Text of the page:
* Revenue growth slows to 4-5 pct in Jan/Feb 2017
* Group says recognises uncertainty in global economic
* Proposes unchanged dividend, 300 mln euro buyback
(Adds CEO comments, market reaction)
By Brenna Hughes Neghaiwi
ZURICH, March 2 Swiss staffing group Adecco
has seen a major slowdown in permanent hiring by
British firms as financial groups wait to see what will happen
once the country triggers it exit from the European Union, Chief
Executive Alain Dehaze said on Thursday.
Revenue from placing workers in permanent jobs in Britain
fell 15 percent in the last three months of 2016, accelerating
from a 5 percent decline in the previous quarter. The fall was
most pronounced in London's financial industry, Dehaze said.
"We see companies waiting to make decisions on new hiring in
Britain as they expect Article 50 to be triggered in the coming
months," Dehaze told Reuters after the company announced
fourth-quarter results. The British government hopes to start
divorce talks with the EU before the end of March.
Adecco revenues rose to 5.87 billion euros ($6.18 billion)
in the last three months of 2016, a forecast-beating 6 percent
increase as hiring strengthened across mainland Europe.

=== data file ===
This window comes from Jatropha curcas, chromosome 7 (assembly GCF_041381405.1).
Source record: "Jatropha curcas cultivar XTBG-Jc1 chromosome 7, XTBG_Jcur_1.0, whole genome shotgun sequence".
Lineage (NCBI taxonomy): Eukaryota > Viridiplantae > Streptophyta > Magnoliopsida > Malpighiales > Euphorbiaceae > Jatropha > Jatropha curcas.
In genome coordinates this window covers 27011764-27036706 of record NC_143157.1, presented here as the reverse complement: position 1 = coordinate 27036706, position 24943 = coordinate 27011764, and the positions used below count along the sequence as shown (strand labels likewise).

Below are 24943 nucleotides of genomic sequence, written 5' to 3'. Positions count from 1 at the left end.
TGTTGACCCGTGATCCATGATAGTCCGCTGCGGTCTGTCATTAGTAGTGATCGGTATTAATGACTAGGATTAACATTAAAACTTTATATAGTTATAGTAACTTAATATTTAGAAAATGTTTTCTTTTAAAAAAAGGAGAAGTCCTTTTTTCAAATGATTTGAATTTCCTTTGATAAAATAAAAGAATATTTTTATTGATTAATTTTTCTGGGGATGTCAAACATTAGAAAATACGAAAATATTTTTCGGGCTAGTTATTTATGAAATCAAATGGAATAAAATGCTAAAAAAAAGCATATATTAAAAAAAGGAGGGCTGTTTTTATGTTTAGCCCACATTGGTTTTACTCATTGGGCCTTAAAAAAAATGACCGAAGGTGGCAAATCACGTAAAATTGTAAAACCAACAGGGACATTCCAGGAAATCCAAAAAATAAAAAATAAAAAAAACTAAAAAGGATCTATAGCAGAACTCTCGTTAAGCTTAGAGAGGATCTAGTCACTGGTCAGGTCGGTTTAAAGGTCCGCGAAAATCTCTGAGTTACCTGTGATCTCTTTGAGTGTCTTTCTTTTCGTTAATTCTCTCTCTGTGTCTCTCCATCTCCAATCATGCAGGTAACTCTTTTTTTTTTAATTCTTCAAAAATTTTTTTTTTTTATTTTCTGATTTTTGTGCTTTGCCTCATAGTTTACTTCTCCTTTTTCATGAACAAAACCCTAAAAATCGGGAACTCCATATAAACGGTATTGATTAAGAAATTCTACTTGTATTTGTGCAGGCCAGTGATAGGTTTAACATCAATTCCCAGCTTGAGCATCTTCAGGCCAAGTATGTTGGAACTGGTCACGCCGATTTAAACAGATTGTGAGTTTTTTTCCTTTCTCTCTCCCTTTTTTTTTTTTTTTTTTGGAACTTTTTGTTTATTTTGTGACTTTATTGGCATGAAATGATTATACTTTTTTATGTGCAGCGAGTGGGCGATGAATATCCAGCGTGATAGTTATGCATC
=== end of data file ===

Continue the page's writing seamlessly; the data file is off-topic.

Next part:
But the Zurich-based company said revenue growth slowed in
January and February, months in which firms are typically more
cautious on hiring.
The performance of staffing providers such as Adecco is
watched as an indicator for the health of the broader economy,
with companies taking on temporary workers at the beginning of
an upswing before switching to permanent workers.
Adecco warned it would keep a tight lid on costs amid global
economic uncertainty, with open questions ranging from Brexit to
French elections and the direction of the U.S. economy.
"We're all waiting for more clarity," Dehaze said of
investments under U.S. President Donald Trump.
Shares were down 3.2 percent by 1210 GMT as analysts and
traders expressed concerns over a squeeze on margins, as well as
the group's subdued outlook.
"While the fourth quarter showed solid growth, the trend has
not accelerated further with January and February up 4 -5
percent," Vontobel analyst Michael Foeth wrote in a note.
Rival temp company Randstad last month reported an
improving hiring situation at the end of 2016 and a brighter
outlook for 2017, while U.S. staffing company
Manpower said revenue increased by 3 percent during its
Adecco proposed an unchanged dividend of 2.40 Swiss francs
($2.38) per share, as well as a share buyback worth up to 300
($1 = 0.9500 euros)
($1 = 1.0104 Swiss francs)
(Additional reporting by John Revill; Editing by Michael